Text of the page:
It was, all in all, a night that raised a giant middle finger at our preconceived notions of what MLS should, and more importantly shouldn’t, look like.
Sunday night’s New York City FC home opener at Yankee Stadium was supposed to be everything MLS isn’t supposed to be anymore – if that makes sense. It was all wrong; a team built around aging European stars playing in a non-soccer-specific venue. Yankee Stadium was supposed to be the worst possible place to play for MLS, which was supposed to have grown past squeezing fields into ill-fitting stadiums.
What it was, instead, was a triumphant night, with a packed and loud and intense crowd, demonstrating that MLS success isn’t an exact science anymore. There is no longer a strict formula that must be adhered to, some recipe for making a club viable in a vast and inhospitable anti-soccer wilderness. America kinda likes soccer now. So it’s sort of okay if the conditions aren’t perfect. People will come anyway.
What it also was: a refutation to our aversion to MLS being a “retirement league.” Because there was David Villa. And David Villa was magnificent.
Villa, too, was supposed to represent two steps backward for a step taken forward. I myself have argued several times that growth for MLS would be to eschew this sort of player, tempted to come over only when more appealing options in Europe have dried up. I’ve written that, while the David Villas – and David Beckhams, Thierry Henrys, and [Insert other Big Important Soccer Name here] – certainly have their utility as role models for young American players and as marketing tools, the next step for MLS is to invest that money in attracting younger talent. Talent that can be developed and sold for a profit, while elevating the league’s level and reputation – for being the home of players before their primes, not after it – in the process.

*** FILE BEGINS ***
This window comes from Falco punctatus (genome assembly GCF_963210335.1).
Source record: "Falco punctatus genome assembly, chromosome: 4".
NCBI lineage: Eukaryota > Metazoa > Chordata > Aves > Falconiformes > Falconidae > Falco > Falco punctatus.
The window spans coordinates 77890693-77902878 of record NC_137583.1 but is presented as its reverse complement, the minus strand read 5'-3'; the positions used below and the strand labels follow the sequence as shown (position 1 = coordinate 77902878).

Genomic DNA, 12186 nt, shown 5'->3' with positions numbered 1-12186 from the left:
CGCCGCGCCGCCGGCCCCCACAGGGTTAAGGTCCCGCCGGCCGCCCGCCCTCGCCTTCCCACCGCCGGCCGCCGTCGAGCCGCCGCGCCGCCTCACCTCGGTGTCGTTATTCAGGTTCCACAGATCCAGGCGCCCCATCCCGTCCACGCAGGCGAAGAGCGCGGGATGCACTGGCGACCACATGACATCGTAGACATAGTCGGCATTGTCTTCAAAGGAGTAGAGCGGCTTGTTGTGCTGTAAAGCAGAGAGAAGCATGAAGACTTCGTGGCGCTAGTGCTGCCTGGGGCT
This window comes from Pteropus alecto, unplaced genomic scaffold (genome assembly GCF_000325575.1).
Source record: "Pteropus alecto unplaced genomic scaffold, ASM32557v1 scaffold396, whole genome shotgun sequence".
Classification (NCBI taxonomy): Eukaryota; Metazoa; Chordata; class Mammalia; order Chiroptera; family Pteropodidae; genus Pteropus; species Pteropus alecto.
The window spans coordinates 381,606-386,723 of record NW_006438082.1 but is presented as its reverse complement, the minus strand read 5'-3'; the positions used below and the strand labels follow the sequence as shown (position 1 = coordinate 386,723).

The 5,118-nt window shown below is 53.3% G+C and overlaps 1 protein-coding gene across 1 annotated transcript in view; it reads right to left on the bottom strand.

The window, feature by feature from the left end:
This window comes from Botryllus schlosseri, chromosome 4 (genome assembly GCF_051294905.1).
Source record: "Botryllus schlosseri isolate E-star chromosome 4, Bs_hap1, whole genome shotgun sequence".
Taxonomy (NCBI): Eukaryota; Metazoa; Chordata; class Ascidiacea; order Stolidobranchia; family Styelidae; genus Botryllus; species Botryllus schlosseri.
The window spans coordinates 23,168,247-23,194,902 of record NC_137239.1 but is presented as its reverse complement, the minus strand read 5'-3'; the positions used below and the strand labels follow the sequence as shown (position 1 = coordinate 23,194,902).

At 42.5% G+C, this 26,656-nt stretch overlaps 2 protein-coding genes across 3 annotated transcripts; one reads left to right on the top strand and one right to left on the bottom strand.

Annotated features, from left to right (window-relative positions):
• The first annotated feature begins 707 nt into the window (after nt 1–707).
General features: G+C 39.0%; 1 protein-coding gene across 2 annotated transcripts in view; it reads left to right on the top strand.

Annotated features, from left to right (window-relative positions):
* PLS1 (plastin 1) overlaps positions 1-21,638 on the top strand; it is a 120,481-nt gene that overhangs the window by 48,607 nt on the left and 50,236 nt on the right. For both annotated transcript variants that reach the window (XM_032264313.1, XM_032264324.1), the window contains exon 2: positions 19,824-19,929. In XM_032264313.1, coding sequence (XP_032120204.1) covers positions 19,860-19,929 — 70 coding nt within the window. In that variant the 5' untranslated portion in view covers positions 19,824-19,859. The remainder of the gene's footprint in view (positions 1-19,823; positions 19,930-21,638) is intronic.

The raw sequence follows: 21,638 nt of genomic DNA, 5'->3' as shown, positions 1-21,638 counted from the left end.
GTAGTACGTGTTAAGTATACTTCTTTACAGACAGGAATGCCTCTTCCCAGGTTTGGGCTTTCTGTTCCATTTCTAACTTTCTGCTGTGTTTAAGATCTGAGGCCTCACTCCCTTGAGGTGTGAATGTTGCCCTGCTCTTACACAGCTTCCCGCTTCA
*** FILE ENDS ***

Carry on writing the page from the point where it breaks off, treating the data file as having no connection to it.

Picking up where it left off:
On Sunday night, I think I changed my mind. Being a retirement league isn’t such a bad thing. Because David Villa.
In the 2-0 win over the New England Revolution, Villa scored a goal and got the assist that did all the work for Patrick Mullins on the second goal. He could, frankly, have had a handful of tallies, because he wasn’t entirely sharp on his finishing. But he did so much more than score and set up the goals.
He entertained. He dazzled. He gave all those people who had poured into a baseball stadium on a cold and gusty night a reason to come back in two weeks, and to keep coming back for years.
With his step-overs and accelerations and tomfoolery on the ball, totally embarrassing defenders at times, he gave those who might be new to soccer – and I have the strong impression that there were many of them – something universally comprehensible to watch. He was, plainly, the best player on the field by far.
Head coach Jason Kreis, who isn’t one for gushing over his own players, had all kinds of feels for Villa, who has scored 15 more goals for the Spanish national team than any other man. “I know that he’s an incredibly talented player; I know he’s an incredibly smart player,” said Kreis following the game. “And he’s not shy of working hard. So for me, he’s the exact type of player that will be incredibly successful in this league.”
Villa has been impressing especially during practice, apparently, demonstrating that he isn’t the sort of aging star who has come here intent on half-assing the job. (In fairness, it’s been quite some time since MLS has attracted that sort of player. This suggests it has either improved to a point where you just can’t afford to slough off anymore, or has learned the hard way to ferret out premeditated laziness.) “I don’t know that I’ve gone through a week of training and not seen David sharp,” said Ned Grabavoy, who exchanged the give-and-go pass that opened Villa up for his goal. That, more than the fact that he’s won the Champions League, the Euros and the World Cup, is probably the reason Kreis made him the captain.
Villa is 33, but he hasn’t fallen off much from his prime. Just last season he scored 13 league goals for Atlético Madrid – more than he had in each of his last two years with Barcelona – as it won La Liga and finished runner-up in the Champions League.
He is still a difference maker. On the field and at the turnstiles. The notion that teams should pass up that sort of player just because they have huge reputations and are on the wrong side of 30 is rather silly. The only caveat here is that the sizable investment – a Villa-type player typically runs MLS $5 million a year and up – shouldn’t come at the expense of the development of American talent.
New York City FC certainly seems intent on building a serious youth academy. Many other clubs have already done so, while paying top dollar for some premier names. The Los Angeles Galaxy are perhaps the front-runners in this regard, luring bona fide stars while developing potential future U.S. national teamers. As long as that balance is maintained, MLS can’t possibly have enough David Villas.